I’ve always been a huge fan of watches. Even in high school or college, when I had no money, if I could find a nice 10 or 15 dollar watch that looked cool, I got it.
But the Breitling — man. That’s the one I wanted. It was so big and cool and clean. I first saw it in a magazine, when I was in high school. I just remember seeing a picture of it, flipping through the pages, and it really jumped out at me. One day, I thought. One day.
When I was fortunate enough to sign my rookie NFL contract, the first thing I did, of course, was take care of my parents. I made sure that they were completely debt-free, and that I showed them how appreciative I was for everything they had done for me throughout my life, to get me to a place where I could fulfill my NFL dream.
After that, I didn’t go wild spending money. I know how important it is, in the league, to be smart with one’s finances. I wasn’t out there buying myself presents left and right.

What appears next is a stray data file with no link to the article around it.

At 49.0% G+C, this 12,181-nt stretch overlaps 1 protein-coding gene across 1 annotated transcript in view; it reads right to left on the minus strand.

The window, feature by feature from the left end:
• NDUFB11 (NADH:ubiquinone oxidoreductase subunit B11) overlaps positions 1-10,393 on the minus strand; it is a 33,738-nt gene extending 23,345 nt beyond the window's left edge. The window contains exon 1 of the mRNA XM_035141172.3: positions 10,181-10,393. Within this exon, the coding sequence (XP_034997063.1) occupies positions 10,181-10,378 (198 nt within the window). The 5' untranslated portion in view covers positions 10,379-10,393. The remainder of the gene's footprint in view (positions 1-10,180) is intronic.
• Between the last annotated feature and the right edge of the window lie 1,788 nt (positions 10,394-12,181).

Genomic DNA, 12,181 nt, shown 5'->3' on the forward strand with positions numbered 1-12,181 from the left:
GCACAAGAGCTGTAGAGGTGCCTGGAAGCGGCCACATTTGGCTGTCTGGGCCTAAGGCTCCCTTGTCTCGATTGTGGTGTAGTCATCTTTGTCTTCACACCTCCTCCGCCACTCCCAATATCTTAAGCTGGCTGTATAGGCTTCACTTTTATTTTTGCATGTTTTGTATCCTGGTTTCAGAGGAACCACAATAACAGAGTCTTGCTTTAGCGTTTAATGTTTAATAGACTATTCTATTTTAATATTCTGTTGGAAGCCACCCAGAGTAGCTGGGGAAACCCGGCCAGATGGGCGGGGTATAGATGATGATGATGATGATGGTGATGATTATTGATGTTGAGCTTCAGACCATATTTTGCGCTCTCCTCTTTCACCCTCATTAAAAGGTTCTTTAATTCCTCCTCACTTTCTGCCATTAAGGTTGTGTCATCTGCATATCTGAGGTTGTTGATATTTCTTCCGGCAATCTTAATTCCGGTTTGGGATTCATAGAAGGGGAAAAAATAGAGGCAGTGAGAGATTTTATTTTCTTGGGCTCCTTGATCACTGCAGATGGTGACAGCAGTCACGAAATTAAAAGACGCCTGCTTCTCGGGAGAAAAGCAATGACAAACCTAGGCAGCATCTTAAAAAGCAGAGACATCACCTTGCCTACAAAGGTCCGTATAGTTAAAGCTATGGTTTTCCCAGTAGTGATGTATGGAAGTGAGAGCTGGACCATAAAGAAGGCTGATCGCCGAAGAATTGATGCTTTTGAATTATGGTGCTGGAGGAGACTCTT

But then, the funniest thing happened.
During my rookie year, a bunch of us from the team went to Jared Allen’s Wounded Warriors charity auction event in Minneapolis. It’s a really great event, and Jared does the best job with it. He just goes above and beyond for the veterans and his foundation. But anyway: I’m sitting there, looking through all of this stuff that’s up for auction … and sure enough, one item catches my eye.
The Breitling watch from the magazine.
Big and cool and clean. The one I’d always wanted.
And I just thought to myself: Well, this is it, right? This is meant to be. I’m getting this watch.
I knew what it would cost me to go into a store and buy the Breitling, so as the bidding started I had that number in mind. But — just like in the movies, when there’s that one item at the auction that the main character wants — I ended up having some competition: Fred Evans, my former Vikings teammate.
It was on.
And so Fred and I bid against each other, and bid against each other, going higher and higher … but I was just not going to be denied. Eventually, we blew so far past the retail value of the watch, that they ended up giving both of us watches.
So it was a happy ending. I got my Breitling, the money went to a great cause, and — most importantly of all — I put my teammates on notice: never come between a man and his watch.